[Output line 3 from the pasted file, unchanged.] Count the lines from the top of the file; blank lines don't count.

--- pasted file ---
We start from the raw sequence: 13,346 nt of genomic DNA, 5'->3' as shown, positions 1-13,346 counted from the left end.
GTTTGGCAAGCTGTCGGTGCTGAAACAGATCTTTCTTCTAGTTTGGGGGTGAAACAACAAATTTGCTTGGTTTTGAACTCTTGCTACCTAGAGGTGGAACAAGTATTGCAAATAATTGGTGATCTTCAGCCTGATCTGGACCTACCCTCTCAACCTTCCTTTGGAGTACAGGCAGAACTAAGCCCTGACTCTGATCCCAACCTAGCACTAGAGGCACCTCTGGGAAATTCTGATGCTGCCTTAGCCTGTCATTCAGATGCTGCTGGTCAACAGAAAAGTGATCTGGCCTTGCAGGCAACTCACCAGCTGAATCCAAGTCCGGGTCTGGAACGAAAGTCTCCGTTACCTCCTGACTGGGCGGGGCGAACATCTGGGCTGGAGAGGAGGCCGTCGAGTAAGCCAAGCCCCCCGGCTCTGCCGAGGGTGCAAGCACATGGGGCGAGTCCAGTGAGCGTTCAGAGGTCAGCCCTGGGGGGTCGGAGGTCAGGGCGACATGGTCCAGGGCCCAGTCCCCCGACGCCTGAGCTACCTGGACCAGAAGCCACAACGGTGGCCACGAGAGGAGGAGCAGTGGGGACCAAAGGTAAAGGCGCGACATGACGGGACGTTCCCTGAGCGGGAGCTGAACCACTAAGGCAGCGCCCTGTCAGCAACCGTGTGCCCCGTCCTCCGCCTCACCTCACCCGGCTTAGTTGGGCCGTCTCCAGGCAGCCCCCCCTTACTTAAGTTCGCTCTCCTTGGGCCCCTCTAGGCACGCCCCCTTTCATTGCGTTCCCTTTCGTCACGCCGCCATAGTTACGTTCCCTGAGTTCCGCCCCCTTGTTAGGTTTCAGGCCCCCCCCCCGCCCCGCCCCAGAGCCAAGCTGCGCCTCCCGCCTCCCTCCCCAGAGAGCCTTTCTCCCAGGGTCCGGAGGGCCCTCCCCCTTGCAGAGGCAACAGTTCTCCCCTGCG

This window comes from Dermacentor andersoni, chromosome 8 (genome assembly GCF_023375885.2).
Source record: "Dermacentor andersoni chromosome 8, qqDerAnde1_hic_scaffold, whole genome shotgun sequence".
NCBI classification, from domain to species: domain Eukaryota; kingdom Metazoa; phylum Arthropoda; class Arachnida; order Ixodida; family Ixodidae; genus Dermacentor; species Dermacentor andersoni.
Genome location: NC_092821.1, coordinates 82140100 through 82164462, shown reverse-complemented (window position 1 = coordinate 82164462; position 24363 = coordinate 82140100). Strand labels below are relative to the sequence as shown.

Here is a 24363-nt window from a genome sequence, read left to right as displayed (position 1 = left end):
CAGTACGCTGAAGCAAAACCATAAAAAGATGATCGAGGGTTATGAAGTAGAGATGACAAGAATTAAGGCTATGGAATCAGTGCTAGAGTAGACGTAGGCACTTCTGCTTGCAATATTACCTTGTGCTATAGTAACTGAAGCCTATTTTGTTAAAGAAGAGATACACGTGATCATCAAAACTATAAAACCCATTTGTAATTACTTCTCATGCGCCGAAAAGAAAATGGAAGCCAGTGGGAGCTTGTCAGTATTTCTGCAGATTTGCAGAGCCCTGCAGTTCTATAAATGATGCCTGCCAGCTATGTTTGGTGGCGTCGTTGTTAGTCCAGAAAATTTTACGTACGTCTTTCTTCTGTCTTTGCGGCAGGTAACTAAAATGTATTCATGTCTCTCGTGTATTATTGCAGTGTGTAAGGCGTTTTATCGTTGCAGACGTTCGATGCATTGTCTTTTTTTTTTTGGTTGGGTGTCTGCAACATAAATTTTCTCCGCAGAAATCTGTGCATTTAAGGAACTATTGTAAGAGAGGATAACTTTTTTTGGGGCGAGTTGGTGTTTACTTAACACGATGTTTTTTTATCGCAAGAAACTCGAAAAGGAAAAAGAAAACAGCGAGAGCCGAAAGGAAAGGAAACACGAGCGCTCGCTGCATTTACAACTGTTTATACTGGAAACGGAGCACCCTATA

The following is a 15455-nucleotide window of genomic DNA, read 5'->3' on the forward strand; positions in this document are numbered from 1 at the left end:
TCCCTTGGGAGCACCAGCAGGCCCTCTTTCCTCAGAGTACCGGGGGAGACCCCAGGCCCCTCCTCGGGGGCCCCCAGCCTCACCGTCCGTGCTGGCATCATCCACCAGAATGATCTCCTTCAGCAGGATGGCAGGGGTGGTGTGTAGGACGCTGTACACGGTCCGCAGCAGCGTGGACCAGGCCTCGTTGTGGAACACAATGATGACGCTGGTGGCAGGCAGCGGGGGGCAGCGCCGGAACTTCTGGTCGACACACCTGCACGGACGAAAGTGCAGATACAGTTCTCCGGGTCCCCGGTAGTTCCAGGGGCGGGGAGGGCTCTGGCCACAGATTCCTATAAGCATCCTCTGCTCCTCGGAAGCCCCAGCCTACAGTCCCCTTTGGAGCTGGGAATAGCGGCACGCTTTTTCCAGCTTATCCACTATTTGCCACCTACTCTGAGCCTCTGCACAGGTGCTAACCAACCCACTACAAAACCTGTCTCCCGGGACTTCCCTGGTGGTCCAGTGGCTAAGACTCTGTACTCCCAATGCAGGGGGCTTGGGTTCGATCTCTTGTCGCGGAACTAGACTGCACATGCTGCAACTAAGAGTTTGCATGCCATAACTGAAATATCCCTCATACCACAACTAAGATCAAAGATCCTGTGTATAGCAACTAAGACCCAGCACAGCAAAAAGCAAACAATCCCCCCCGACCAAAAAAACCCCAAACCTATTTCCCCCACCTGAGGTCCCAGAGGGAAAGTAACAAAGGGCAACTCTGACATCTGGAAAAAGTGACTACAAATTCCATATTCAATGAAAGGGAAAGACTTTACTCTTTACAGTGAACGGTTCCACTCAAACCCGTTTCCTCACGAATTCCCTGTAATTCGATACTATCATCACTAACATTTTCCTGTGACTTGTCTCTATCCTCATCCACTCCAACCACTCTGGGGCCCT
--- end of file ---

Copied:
This window comes from Dermacentor andersoni, chromosome 8 (genome assembly GCF_023375885.2).